Going to extremes: determinants of extraordinary response and survival in patients with cancer
Research into factors affecting treatment response or survival in patients with cancer frequently involves cohorts that span the most common range of clinical outcomes, as such patients are most readily available for study. However, attention has turned to highly unusual patients who have exceptionally favourable or atypically poor responses to treatment and/or overall survival, with the expectation that patients at the extremes may provide insights that could ultimately improve the outcome of individuals with more typical disease trajectories. While clinicians can often recount surprising patients whose clinical journey was very unusual, given known clinical characteristics and prognostic indicators, there is a lack of consensus among researchers on how best to define exceptional patients, and little has been proposed for the optimal design of studies to identify factors that dictate unusual outcome. In this Opinion article, we review different approaches to identifying exceptional patients with cancer and possible study designs to investigate extraordinary clinical outcomes. We discuss pitfalls with finding these rare patients, including challenges associated with accrual of patients across different treatment centres and time periods. We describe recent molecular and immunological factors that have been identified as contributing to unusual patient outcome and make recommendations for future studies on these intriguing patients.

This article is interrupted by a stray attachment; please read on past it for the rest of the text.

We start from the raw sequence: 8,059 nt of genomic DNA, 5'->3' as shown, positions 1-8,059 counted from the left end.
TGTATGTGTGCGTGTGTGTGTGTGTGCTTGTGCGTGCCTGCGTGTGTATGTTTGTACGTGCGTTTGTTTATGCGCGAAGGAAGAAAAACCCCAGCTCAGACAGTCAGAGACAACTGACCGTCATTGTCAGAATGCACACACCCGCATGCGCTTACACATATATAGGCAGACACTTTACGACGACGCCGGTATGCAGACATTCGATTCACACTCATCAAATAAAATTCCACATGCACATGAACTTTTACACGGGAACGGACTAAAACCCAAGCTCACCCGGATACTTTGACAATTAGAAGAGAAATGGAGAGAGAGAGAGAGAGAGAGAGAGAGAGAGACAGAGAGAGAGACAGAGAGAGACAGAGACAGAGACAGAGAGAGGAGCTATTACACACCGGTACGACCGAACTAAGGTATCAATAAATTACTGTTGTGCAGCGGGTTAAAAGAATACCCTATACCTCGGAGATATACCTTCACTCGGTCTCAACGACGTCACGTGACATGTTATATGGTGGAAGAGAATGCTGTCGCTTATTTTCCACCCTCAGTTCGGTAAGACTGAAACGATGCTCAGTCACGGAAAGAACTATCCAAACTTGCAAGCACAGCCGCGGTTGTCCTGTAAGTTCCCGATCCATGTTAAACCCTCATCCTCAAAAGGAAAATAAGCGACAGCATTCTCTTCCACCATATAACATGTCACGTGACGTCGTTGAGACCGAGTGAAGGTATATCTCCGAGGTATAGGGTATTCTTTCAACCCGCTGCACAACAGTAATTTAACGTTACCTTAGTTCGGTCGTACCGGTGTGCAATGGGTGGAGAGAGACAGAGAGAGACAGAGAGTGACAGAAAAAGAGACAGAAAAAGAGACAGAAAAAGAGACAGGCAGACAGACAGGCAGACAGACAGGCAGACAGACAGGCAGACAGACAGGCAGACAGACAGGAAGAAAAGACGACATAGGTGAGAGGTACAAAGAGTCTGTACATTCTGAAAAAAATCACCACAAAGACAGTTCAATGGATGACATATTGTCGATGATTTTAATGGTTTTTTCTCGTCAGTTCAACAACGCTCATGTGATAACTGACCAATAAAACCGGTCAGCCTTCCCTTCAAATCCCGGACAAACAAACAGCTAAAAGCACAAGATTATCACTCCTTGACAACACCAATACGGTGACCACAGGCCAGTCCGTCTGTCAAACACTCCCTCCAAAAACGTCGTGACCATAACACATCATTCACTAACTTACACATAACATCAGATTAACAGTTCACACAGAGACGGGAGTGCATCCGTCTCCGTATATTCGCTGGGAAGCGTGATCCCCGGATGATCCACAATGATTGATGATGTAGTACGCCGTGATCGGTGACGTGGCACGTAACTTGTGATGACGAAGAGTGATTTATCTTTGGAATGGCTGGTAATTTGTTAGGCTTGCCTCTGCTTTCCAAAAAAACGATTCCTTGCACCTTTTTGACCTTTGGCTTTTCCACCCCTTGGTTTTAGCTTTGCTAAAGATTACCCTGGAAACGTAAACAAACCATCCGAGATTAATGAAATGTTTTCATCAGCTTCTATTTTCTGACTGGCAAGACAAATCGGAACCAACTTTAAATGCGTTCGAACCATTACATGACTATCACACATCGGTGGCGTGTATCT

|Authors||Saner, F. A. M.; Herschtal, A.; Nelson, B. H.; deFazio, A.; Goode, E. L.; Ramus, S. J.; Pandey, A.; Beach, J. A.; Fereday, S.; Berchuck, A.; Lheureux, S.; Pearce, C. L.; Pharoah, P. D.; Pike, M. C.; Garsed, D. W.; Bowtell, D. D. L.|
|Publisher Name||NATURE REVIEWS CANCER|
|URL link to publisher's version||https://www.ncbi.nlm.nih.gov/pubmed/31076661|